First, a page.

respected as a
vigilante in the lawless settlement of
John M. Larn was elected sheriff, a mistake the town's population would not soon forget.
Born in Mobile, Alabama on March 1, 1849, Larn traveled to
Colorado as a
teenager where he found work as a ranch hand. However, after an argument
with his boss over a horse around 1869, he shot and killed him. Soon he
where he killed a local sheriff who he thought was trailing him.
Continuing on into to
he settled in Fort Griffin,
where in 1871 he worked as a trail boss for a local rancher named Bill
Hays. While on a cattle drive to Trinidad,
he allegedly killed two Mexicans and a sheep herder. Somewhere along the
line, Larn married Mary Jane Matthews from the noted Matthews family and became a well known citizen
of Shackelford County.
However, by 1873,
allegations began to surface that Larn was involved in cattle
rustling. Ironically, that same year, he got a warrant for the arrest of
every member of Bill Hays' cattle outfit for rustling.
accompanied a posse of thirteen soldiers from Fort Griffin, the men ambushed and killed every member of the outfit
near Bush Knob,
In 1874 he joined the
Tin Hat Brigade in Fort Griffin, a vigilante group that worked swiftly bringing "justice"
to many a horse thief who was left hanging from a tree near the river.
As a member of the
Tin Hat Brigade, he gained so much respect, he was elected sheriff
of Fort Griffin in
April, 1876. That same month, the
Tin Hat Brigade
caught a man in the act of stealing a horse
and promptly hanged him to a pecan tree.
Leaving his body hanging there for all to see, they also left a pick
and shovel below his gruesome remains for anyone who might have wished
to remove the thief and bury him. In the next three months the Fort
Griffin vigilantes shot two more horse thieves and hanged six others.
Shortly after taking the sheriff's
position, Larn entered into a private contract with the local
territorial garrison to deliver three steers of cattle per day.
However, Larn had different ideas and began to plan with longtime
friend and recently deputized
John Selman, to simply rustle the cattle from neighboring ranchers
rather than having to provide his own. Before long, he and
Selman, instead of controlling the area crime, were
rustling even more cattle and otherwise terrorizing the county.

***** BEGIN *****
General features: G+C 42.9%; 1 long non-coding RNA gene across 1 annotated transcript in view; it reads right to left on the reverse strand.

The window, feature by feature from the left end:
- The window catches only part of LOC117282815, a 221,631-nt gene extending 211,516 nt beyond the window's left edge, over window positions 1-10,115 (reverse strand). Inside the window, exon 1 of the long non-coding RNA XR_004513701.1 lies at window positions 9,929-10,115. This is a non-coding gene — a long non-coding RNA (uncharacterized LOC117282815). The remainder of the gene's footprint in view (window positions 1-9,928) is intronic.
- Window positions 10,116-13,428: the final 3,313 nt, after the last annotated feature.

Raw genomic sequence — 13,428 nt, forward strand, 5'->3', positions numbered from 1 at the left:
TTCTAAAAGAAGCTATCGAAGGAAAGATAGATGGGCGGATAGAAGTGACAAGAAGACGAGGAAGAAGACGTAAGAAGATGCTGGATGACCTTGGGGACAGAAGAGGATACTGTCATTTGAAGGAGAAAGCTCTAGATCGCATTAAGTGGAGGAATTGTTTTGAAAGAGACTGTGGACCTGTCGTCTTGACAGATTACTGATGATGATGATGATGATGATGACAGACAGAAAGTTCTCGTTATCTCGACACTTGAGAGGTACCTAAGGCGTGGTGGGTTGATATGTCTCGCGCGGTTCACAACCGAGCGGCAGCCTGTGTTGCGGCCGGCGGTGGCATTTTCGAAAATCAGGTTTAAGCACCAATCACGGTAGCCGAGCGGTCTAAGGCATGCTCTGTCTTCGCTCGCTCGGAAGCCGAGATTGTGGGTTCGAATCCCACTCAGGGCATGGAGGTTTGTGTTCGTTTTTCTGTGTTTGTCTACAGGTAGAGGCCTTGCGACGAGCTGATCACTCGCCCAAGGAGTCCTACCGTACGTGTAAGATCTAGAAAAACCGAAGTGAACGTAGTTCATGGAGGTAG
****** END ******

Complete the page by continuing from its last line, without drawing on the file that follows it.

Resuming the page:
However, suspicions were soon raised as a number of ranchers noticed
that while their herds were slowly shrinking, Larn's remained
unaffected. Obviously profitable, Larn soon built a house at
Camp Cooper Ranch on the Cedar Fork in Lambshead,
After serving less than a year, Larn resigned as sheriff on March 7, 1877 and was replaced by
William Cruger, a month later. Moving on to outright cattle
rustling, he and
continued to profit and in March, 1877 were appointed as deputy hide
inspectors for Shackelford County. Opportune positions for the cattle
thieves, they were to inspect all cattle
herds entering and leaving the county, as well as supervising the
butchers. Larn also continued to supply
Fort Griffin with its beef and
as more and more cattle went missing, the complaints grew louder and
louder. A number of violent acts were also being reported as a
band of men, allegedly led by Larn and
Selman, were bushwhacking area ranchers, driving off their cattle,
shooting horses, and firing potshots at the homes of terrified
Finally, in February, 1878, a group of civilians secured a warrant to
search the river behind Larn's house. Looking for hides that didn't belong
to him, six were recovered from the river with brands other than Larn's
own. Though Larn was arrested, he was later released and violence
However, in June, 1878 a local rancher named Treadwell, who
had reportedly uncovered the cattle rustling, was wounded by Larn and the
Albany court issued a warrant for his arrest.
Sheriff William Cruger was then tasked with arresting his former boss,
which he did on June 22, 1878. After placing him in the jail, Cruger had
the local blacksmith shackle Larn to the floor of the cell to prevent a
breakout by Larn's supporters.
Instead, the next night, the
Tin Hat Brigade, stormed the jail intending to hang Larn. When they
found they couldn't lynch the shackled man, they shot him in his cell. Afterwards, his body was returned to Camp
Cooper Ranch where he was buried beside his infant son.